Enjoy the episode, "Please Take Care of This Bear." At less than 4 minutes, it's really quite pleasant.

Saturday, October 20, 2012

O is for OXFORD


This week, I'd like to share my visit to Oxford, England.  I'd known Anne, who lives in Oxfordshire, for several years through blogging and on Facebook but we had never met in person.  We arranged for me to come up from London by train and she'd meet me at the station.  (her photo at right) Well, it was as if we'd known each other forever!  We got along so well and she had planned a fabulous day for us.

First stop was Cafe Nero, a well-known coffee chain in England where we had lovely cappuccinos and talked and talked until we figured we should get going on our walking tour.  Long story short, she took me on the most fascinating walk all around the center of Oxford where I saw the most magnificent architecture ever!  You'll never see architecture like that here in western Canada!  We went to Christ Church Cathedral and its memorial gardens all the way down past University College to High Street.  We walked over Magdalen Bridge before cutting back and going down under the bridge to where you can rent punts at the Boathouse there.

We headed back up High Street past St. Edmund's Hall and Queen's College where we found a lovely place for lunch and then ambled into Mr. Simm's Olde Sweet Shoppe where we spent ages admiring all the shelves full of varieties of candy and cookies.  Again, you would never find a place like this where I live; my grandchildren would think they'd died and gone to Heaven!  We then cut through a narrow alley to view Radcliffe Camera, passing a quaint little cafe "Vaults Garden."  The next stop was one of my favourites because I'd seen the location many times while watching "Morse" and "Inspector Lewis" on BBC Canada and our Knowledge Network - the Bodleian Library. If you're an afficionado of these shows, you'll know that Morse loved opera and Lewis is beginning to understand it.  Hence, the music from Puccini's "La Boheme" in my slideshow.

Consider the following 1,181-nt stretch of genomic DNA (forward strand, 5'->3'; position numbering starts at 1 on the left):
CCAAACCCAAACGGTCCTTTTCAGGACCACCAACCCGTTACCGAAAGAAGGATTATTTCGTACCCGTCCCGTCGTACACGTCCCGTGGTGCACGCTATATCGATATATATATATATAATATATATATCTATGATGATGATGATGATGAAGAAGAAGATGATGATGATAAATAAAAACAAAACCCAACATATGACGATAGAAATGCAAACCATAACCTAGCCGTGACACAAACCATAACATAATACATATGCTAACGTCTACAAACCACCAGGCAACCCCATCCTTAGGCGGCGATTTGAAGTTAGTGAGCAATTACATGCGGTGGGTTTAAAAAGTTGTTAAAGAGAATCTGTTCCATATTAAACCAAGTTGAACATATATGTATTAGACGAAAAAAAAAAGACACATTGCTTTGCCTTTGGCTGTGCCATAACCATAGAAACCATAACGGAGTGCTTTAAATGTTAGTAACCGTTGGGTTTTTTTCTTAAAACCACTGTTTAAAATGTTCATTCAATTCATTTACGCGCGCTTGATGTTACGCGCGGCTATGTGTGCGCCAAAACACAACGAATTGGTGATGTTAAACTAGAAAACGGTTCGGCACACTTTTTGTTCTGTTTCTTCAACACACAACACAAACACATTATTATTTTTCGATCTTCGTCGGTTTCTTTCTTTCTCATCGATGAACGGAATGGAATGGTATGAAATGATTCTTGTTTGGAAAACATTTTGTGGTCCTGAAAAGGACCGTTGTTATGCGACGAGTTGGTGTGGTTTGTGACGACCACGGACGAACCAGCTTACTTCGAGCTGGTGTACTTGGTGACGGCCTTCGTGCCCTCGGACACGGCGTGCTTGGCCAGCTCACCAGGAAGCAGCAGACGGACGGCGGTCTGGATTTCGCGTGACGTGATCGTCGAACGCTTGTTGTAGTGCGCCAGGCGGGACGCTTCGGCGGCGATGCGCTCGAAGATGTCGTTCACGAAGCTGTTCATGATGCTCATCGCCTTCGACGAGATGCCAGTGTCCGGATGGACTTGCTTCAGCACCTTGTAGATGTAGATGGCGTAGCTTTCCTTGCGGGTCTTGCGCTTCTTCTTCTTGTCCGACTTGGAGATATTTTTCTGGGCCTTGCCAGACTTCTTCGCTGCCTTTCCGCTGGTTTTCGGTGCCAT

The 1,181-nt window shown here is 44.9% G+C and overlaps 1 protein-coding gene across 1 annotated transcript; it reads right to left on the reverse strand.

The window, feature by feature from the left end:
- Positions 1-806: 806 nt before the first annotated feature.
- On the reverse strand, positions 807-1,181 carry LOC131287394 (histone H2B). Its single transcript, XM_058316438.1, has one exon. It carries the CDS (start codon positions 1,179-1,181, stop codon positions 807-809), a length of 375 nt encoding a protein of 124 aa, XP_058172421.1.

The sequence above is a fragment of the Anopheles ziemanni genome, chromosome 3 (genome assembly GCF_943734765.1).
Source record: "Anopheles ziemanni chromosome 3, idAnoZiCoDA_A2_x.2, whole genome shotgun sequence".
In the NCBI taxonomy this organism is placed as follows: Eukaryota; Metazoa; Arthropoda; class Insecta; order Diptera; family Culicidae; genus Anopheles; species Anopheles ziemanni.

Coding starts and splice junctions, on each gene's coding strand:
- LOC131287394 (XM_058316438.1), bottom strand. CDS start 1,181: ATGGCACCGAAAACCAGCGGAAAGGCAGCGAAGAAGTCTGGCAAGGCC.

Then it was up to Broad Street and a foray into Blackwell's Bookshop, apparently very famous in England, before passing by Trinity College on our way to St. John's College. Anne had decided that we would go and take a look inside this college because the church, in particular, was well worth a look.  However, it was closed to the public, so we chatted with the porter at the office just inside the gate and he allowed us to take a look at the courtyard and take a few photos if we wanted.  While Anne was still looking around, I continued chatting and mentioned I'd come all the way from Vancouver, Canada, and when he realized how far I'd come, he said to go along inside the church.  How obliging and kind!

It was beginning to get a bit dark by then so we decided to go to a lovely French restaurant that Anne had discovered once while in town.  We headed up St. Giles to the "Pierre Victoire" where we aced a lovely table in the attic area, even though we didn't have a reservation, it was 7pm and it closed at 8pm.

Anne had to catch her bus home and I had to catch the train back to London so we parted ways somewhere along George Street.  Anne asked me to text her when I got home, but that wasn't until after 11pm because I got lost somewhere along the way between the underground and the DLR - not a good time of night to be wandering around East London!  But I made it home safe and sound and went to sleep with visions of one of the most beautiful cities I've ever had the pleasure of visiting and of a new "real" friend that I hope, one day, will visit me so I can return the pleasure of being tour guide! Enjoy the slideshow!
Click to play this Smilebox slideshow